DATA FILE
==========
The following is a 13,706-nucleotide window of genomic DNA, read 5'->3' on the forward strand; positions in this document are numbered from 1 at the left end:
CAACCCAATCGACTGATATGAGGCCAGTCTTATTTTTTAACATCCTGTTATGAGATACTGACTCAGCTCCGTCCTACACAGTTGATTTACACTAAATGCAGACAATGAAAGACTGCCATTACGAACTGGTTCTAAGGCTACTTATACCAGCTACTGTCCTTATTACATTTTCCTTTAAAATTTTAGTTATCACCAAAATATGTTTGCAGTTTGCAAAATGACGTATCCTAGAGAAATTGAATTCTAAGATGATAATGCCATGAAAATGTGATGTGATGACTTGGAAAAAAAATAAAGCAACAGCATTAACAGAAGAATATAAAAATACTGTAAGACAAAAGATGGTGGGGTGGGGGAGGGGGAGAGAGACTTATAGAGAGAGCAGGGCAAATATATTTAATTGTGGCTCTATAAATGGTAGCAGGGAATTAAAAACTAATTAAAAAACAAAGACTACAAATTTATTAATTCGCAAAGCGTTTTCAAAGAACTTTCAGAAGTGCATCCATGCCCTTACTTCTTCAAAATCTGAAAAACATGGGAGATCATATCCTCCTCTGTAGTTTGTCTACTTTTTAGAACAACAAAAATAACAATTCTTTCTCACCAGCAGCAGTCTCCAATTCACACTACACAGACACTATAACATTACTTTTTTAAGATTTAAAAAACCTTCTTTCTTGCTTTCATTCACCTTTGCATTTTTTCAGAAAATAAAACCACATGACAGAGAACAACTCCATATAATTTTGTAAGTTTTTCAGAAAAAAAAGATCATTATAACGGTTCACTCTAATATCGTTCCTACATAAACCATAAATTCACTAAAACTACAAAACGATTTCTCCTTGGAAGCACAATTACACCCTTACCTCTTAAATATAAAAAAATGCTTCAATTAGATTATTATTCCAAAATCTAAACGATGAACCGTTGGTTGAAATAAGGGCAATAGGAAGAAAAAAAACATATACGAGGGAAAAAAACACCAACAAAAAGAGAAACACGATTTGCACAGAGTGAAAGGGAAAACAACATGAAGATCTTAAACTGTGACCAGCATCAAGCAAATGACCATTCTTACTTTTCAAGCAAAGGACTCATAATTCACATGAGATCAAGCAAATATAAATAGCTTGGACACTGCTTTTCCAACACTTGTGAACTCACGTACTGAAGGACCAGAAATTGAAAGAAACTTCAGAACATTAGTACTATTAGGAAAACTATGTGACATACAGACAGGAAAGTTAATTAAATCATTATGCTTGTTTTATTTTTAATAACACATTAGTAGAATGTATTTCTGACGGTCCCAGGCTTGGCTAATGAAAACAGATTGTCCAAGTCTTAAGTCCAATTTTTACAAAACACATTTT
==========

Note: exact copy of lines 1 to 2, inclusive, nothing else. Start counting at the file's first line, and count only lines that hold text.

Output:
The following is a 13,706-nucleotide window of genomic DNA, read 5'->3' on the forward strand; positions in this document are numbered from 1 at the left end:
CAACCCAATCGACTGATATGAGGCCAGTCTTATTTTTTAACATCCTGTTATGAGATACTGACTCAGCTCCGTCCTACACAGTTGATTTACACTAAATGCAGACAATGAAAGACTGCCATTACGAACTGGTTCTAAGGCTACTTATACCAGCTACTGTCCTTATTACATTTTCCTTTAAAATTTTAGTTATCACCAAAATATGTTTGCAGTTTGCAAAATGACGTATCCTAGAGAAATTGAATTCTAAGATGATAATGCCATGAAAATGTGATGTGATGACTTGGAAAAAAAATAAAGCAACAGCATTAACAGAAGAATATAAAAATACTGTAAGACAAAAGATGGTGGGGTGGGGGAGGGGGAGAGAGACTTATAGAGAGAGCAGGGCAAATATATTTAATTGTGGCTCTATAAATGGTAGCAGGGAATTAAAAACTAATTAAAAAACAAAGACTACAAATTTATTAATTCGCAAAGCGTTTTCAAAGAACTTTCAGAAGTGCATCCATGCCCTTACTTCTTCAAAATCTGAAAAACATGGGAGATCATATCCTCCTCTGTAGTTTGTCTACTTTTTAGAACAACAAAAATAACAATTCTTTCTCACCAGCAGCAGTCTCCAATTCACACTACACAGACACTATAACATTACTTTTTTAAGATTTAAAAAACCTTCTTTCTTGCTTTCATTCACCTTTGCATTTTTTCAGAAAATAAAACCACATGACAGAGAACAACTCCATATAATTTTGTAAGTTTTTCAGAAAAAAAAGATCATTATAACGGTTCACTCTAATATCGTTCCTACATAAACCATAAATTCACTAAAACTACAAAACGATTTCTCCTTGGAAGCACAATTACACCCTTACCTCTTAAATATAAAAAAATGCTTCAATTAGATTATTATTCCAAAATCTAAACGATGAACCGTTGGTTGAAATAAGGGCAATAGGAAGAAAAAAAACATATACGAGGGAAAAAAACACCAACAAAAAGAGAAACACGATTTGCACAGAGTGAAAGGGAAAACAACATGAAGATCTTAAACTGTGACCAGCATCAAGCAAATGACCATTCTTACTTTTCAAGCAAAGGACTCATAATTCACATGAGATCAAGCAAATATAAATAGCTTGGACACTGCTTTTCCAACACTTGTGAACTCACGTACTGAAGGACCAGAAATTGAAAGAAACTTCAGAACATTAGTACTATTAGGAAAACTATGTGACATACAGACAGGAAAGTTAATTAAATCATTATGCTTGTTTTATTTTTAATAACACATTAGTAGAATGTATTTCTGACGGTCCCAGGCTTGGCTAATGAAAACAGATTGTCCAAGTCTTAAGTCCAATTTTTACAAAACACATTTT